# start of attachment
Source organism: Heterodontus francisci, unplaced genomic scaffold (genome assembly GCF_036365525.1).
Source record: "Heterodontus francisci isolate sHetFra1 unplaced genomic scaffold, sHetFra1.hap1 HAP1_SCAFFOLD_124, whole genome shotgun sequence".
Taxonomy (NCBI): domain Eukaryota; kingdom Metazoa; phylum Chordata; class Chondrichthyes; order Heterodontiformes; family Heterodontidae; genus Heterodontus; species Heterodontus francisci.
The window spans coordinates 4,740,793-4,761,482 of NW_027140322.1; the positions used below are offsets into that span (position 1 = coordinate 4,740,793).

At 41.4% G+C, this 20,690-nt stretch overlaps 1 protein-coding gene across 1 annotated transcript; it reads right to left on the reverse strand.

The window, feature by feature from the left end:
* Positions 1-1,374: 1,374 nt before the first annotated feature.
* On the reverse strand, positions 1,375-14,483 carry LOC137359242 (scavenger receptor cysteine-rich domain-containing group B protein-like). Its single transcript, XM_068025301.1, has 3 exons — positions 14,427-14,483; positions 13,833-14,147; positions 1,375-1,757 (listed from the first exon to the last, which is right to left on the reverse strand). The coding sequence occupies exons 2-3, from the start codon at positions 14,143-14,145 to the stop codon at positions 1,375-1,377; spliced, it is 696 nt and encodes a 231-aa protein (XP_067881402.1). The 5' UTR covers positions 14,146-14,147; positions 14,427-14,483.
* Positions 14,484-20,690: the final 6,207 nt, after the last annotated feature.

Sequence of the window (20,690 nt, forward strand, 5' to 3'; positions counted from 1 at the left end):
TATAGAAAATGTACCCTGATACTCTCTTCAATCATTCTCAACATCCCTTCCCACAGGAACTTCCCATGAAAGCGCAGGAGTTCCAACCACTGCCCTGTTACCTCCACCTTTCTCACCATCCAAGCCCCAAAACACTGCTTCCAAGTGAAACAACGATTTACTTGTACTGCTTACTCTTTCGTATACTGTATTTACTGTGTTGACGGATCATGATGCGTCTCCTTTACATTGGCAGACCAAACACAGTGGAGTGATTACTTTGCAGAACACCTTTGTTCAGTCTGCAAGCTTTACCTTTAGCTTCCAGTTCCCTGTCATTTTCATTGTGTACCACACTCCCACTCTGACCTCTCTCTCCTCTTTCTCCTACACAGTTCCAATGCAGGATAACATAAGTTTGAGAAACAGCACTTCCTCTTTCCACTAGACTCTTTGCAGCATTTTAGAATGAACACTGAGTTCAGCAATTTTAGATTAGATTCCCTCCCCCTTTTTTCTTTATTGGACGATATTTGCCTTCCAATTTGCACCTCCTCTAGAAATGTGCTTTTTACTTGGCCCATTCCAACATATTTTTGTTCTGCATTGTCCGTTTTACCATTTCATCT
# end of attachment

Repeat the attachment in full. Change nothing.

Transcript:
Source organism: Heterodontus francisci, unplaced genomic scaffold (genome assembly GCF_036365525.1).
Source record: "Heterodontus francisci isolate sHetFra1 unplaced genomic scaffold, sHetFra1.hap1 HAP1_SCAFFOLD_124, whole genome shotgun sequence".
Taxonomy (NCBI): domain Eukaryota; kingdom Metazoa; phylum Chordata; class Chondrichthyes; order Heterodontiformes; family Heterodontidae; genus Heterodontus; species Heterodontus francisci.
The window spans coordinates 4,740,793-4,761,482 of NW_027140322.1; the positions used below are offsets into that span (position 1 = coordinate 4,740,793).

At 41.4% G+C, this 20,690-nt stretch overlaps 1 protein-coding gene across 1 annotated transcript; it reads right to left on the reverse strand.

The window, feature by feature from the left end:
* Positions 1-1,374: 1,374 nt before the first annotated feature.
* On the reverse strand, positions 1,375-14,483 carry LOC137359242 (scavenger receptor cysteine-rich domain-containing group B protein-like). Its single transcript, XM_068025301.1, has 3 exons — positions 14,427-14,483; positions 13,833-14,147; positions 1,375-1,757 (listed from the first exon to the last, which is right to left on the reverse strand). The coding sequence occupies exons 2-3, from the start codon at positions 14,143-14,145 to the stop codon at positions 1,375-1,377; spliced, it is 696 nt and encodes a 231-aa protein (XP_067881402.1). The 5' UTR covers positions 14,146-14,147; positions 14,427-14,483.
* Positions 14,484-20,690: the final 6,207 nt, after the last annotated feature.

Sequence of the window (20,690 nt, forward strand, 5' to 3'; positions counted from 1 at the left end):
TATAGAAAATGTACCCTGATACTCTCTTCAATCATTCTCAACATCCCTTCCCACAGGAACTTCCCATGAAAGCGCAGGAGTTCCAACCACTGCCCTGTTACCTCCACCTTTCTCACCATCCAAGCCCCAAAACACTGCTTCCAAGTGAAACAACGATTTACTTGTACTGCTTACTCTTTCGTATACTGTATTTACTGTGTTGACGGATCATGATGCGTCTCCTTTACATTGGCAGACCAAACACAGTGGAGTGATTACTTTGCAGAACACCTTTGTTCAGTCTGCAAGCTTTACCTTTAGCTTCCAGTTCCCTGTCATTTTCATTGTGTACCACACTCCCACTCTGACCTCTCTCTCCTCTTTCTCCTACACAGTTCCAATGCAGGATAACATAAGTTTGAGAAACAGCACTTCCTCTTTCCACTAGACTCTTTGCAGCATTTTAGAATGAACACTGAGTTCAGCAATTTTAGATTAGATTCCCTCCCCCTTTTTTCTTTATTGGACGATATTTGCCTTCCAATTTGCACCTCCTCTAGAAATGTGCTTTTTACTTGGCCCATTCCAACATATTTTTGTTCTGCATTGTCCGTTTTACCATTTCATCT